I decided to use these as the covers but to modify them to have a bit more detail. I soldered them to a backing strip having marked this to ensure that they fit through the holes in the firebox. I had opened these up with a series of broaches and reamers until they were just bigger than the cover plates. I filed off the spigots and punched the centres, then I drilled them with the proxxon. Finally I soldered a short stub of wire in covered by a home made (from filed tube) nut to complete the fitting.
I popped them in the holes in the firebox to see how they fit.
In this shot you can also see the Ragstone clamp castings which I have soldered in place.
Not much to show for two evenings work, but I have completed the sandboxes.
I did the same as Tony and removed the fold over top plate to shape and fit as a separate item. I didn’t have any brass channel to replace the front section so I scored the back with an Olfa cutter and then folded it as designed.
The first one went together without much trouble but I had to have a couple of goes at the second one before I was happy with it. The fillers are the etches provided sat on a short section of brass tube which I squashed into an oval with some pliers.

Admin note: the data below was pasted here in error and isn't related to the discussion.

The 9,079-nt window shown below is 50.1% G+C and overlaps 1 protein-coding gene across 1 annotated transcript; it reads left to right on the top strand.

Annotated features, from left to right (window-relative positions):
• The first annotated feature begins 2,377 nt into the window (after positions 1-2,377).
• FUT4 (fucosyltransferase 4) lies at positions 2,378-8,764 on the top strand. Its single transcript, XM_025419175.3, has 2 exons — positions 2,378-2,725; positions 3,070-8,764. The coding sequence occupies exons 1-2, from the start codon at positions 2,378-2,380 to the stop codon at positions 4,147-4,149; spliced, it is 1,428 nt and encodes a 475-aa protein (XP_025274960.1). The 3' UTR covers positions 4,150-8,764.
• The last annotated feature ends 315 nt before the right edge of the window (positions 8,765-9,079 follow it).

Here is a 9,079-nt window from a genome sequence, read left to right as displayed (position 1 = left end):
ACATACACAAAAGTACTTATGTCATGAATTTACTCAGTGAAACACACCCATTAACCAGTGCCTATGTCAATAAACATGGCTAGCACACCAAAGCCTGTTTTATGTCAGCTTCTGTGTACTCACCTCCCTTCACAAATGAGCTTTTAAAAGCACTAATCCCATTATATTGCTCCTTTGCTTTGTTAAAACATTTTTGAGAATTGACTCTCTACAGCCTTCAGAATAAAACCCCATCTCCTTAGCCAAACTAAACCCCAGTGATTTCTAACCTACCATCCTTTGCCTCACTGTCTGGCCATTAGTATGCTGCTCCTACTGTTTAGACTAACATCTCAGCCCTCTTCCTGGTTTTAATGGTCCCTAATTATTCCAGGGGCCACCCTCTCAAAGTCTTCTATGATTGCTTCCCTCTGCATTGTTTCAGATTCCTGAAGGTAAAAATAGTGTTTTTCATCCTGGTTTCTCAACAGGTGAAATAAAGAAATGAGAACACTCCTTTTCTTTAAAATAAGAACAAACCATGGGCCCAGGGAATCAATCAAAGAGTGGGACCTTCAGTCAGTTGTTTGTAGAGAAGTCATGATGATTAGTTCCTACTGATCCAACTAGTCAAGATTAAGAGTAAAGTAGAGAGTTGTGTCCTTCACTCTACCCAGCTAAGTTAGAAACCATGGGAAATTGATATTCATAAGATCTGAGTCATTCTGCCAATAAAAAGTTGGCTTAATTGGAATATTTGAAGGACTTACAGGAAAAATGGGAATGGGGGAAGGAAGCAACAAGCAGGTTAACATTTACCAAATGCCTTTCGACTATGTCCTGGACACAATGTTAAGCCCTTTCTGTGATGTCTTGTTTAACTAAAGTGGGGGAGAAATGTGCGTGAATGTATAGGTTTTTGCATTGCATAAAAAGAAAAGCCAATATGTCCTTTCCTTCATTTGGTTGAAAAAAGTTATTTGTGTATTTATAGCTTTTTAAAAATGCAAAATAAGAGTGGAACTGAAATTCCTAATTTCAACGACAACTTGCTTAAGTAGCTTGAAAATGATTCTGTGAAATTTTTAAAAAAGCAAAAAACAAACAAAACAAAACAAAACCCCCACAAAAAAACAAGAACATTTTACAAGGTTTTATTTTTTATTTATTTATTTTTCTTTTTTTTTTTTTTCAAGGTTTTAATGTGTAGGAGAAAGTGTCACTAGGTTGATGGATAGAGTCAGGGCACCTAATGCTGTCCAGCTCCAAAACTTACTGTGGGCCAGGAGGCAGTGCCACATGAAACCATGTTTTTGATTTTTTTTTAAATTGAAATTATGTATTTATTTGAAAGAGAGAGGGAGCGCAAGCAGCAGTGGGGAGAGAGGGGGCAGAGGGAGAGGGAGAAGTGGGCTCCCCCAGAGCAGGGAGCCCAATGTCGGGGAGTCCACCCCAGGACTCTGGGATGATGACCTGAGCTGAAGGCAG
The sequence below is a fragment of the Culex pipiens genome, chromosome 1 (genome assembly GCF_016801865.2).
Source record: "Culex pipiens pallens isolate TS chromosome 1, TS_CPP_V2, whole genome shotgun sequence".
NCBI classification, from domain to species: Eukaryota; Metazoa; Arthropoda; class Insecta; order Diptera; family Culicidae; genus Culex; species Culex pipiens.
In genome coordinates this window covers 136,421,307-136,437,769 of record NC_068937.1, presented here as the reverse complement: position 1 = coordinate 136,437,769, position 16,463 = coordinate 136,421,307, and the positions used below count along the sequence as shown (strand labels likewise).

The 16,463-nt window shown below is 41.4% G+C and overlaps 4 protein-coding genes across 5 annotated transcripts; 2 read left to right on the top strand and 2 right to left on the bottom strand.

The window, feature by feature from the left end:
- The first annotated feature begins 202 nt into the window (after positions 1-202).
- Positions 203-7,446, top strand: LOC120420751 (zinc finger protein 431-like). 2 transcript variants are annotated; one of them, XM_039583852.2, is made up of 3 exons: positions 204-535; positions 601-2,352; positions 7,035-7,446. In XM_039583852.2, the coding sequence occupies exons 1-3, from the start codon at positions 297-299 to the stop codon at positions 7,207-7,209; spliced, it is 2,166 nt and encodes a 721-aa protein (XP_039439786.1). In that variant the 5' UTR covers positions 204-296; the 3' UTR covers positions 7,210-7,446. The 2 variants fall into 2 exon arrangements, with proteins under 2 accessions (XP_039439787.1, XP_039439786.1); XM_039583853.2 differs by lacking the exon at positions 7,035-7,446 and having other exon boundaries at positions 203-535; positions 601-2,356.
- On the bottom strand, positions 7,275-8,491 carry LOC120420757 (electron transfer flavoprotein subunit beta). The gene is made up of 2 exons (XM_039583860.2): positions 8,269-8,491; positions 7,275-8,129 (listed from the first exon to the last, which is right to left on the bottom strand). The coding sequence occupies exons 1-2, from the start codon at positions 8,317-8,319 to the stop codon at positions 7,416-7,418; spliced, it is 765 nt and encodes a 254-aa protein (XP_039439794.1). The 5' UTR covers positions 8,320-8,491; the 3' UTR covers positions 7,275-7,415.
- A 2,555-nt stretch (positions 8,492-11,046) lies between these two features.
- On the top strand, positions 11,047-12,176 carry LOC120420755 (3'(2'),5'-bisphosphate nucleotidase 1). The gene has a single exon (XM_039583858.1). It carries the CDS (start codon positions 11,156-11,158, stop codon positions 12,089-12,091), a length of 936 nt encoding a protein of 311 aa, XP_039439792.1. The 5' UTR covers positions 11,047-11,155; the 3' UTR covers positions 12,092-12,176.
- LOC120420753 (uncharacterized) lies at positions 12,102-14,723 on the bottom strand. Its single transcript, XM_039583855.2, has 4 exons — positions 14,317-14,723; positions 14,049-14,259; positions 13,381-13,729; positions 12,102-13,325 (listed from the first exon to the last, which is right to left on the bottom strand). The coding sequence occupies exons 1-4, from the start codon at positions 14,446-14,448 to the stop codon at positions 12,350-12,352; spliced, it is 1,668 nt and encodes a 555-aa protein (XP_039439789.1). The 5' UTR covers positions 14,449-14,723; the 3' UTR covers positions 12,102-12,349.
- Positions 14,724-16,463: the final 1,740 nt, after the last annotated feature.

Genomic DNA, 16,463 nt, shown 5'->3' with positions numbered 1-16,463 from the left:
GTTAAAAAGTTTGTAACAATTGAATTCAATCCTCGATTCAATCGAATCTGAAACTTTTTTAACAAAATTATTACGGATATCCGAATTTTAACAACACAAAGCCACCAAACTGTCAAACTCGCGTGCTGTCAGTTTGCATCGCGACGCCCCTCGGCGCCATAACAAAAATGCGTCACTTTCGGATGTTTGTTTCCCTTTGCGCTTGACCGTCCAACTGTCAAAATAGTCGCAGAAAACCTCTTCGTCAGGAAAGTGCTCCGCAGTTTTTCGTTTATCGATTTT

Despite being head cook and bottle washer at the minute I have found a little time to pick up the J6 again.
The cab of the J6 has half round beading both around the cab opening and, after studying photos closely, around the front of the cab too. – On the cab etch there is a half etched lip for both and initially I thought that the one at the cab front was to allow for the front to fit better but realised that on the other side were half etched dimples in rivet locations which meant that the half etch would be on the outside not the inside where it would need to be if the cab front sat in it. This lead me to have a look at the photos more closely and note the beading on the front. Despite seeing Tony’s recent build I was doubting myself.
The kit has options to build both the Ivatt and the Gresley versions of the J6 and I am building the latter. The kit has two wrap over cab etches and two etched beads, (because the cab openings were a lot bigger on the Ivatt version). Having seen Tony’s build I elected to follow his lead and use half round soft brass wire instead of the etch supplied to give more shape and definition to the bead.
Because of the need to shape the bead around the cab openings I added it while the cab was still flat. the half etched guide on my cab was slightly over etched in places so it made for an interesting job but enjoyable task. Despite carefully finding the centre and measuring the start of each bend I still needed to do quite a bit of adjusting of the bend before it sat nicely on the front.